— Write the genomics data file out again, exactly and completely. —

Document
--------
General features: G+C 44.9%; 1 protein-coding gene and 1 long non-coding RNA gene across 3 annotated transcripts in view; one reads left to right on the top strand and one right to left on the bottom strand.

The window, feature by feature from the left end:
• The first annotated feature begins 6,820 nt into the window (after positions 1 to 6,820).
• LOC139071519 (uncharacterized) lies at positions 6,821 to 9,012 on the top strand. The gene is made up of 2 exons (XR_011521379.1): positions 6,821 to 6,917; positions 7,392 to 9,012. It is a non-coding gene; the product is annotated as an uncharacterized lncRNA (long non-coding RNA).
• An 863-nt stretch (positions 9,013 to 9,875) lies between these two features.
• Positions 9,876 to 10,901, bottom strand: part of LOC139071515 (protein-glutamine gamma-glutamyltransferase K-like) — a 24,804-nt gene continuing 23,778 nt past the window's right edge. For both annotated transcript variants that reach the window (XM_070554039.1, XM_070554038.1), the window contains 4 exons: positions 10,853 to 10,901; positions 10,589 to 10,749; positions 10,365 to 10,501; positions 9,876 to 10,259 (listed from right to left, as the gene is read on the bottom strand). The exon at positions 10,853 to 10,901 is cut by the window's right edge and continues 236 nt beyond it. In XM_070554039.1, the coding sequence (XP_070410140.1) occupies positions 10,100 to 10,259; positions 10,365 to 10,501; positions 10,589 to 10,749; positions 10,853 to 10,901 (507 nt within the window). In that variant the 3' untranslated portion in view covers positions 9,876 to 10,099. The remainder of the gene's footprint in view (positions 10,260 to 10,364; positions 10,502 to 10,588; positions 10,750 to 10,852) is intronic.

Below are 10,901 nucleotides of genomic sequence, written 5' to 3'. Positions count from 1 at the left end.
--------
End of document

General features: G+C 44.9%; 1 protein-coding gene and 1 long non-coding RNA gene across 3 annotated transcripts in view; one reads left to right on the top strand and one right to left on the bottom strand.

The window, feature by feature from the left end:
• The first annotated feature begins 6,820 nt into the window (after positions 1 to 6,820).
• LOC139071519 (uncharacterized) lies at positions 6,821 to 9,012 on the top strand. The gene is made up of 2 exons (XR_011521379.1): positions 6,821 to 6,917; positions 7,392 to 9,012. It is a non-coding gene; the product is annotated as an uncharacterized lncRNA (long non-coding RNA).
• An 863-nt stretch (positions 9,013 to 9,875) lies between these two features.
• Positions 9,876 to 10,901, bottom strand: part of LOC139071515 (protein-glutamine gamma-glutamyltransferase K-like) — a 24,804-nt gene continuing 23,778 nt past the window's right edge. For both annotated transcript variants that reach the window (XM_070554039.1, XM_070554038.1), the window contains 4 exons: positions 10,853 to 10,901; positions 10,589 to 10,749; positions 10,365 to 10,501; positions 9,876 to 10,259 (listed from right to left, as the gene is read on the bottom strand). The exon at positions 10,853 to 10,901 is cut by the window's right edge and continues 236 nt beyond it. In XM_070554039.1, the coding sequence (XP_070410140.1) occupies positions 10,100 to 10,259; positions 10,365 to 10,501; positions 10,589 to 10,749; positions 10,853 to 10,901 (507 nt within the window). In that variant the 3' untranslated portion in view covers positions 9,876 to 10,099. The remainder of the gene's footprint in view (positions 10,260 to 10,364; positions 10,502 to 10,588; positions 10,750 to 10,852) is intronic.

Below are 10,901 nucleotides of genomic sequence, written 5' to 3'. Positions count from 1 at the left end.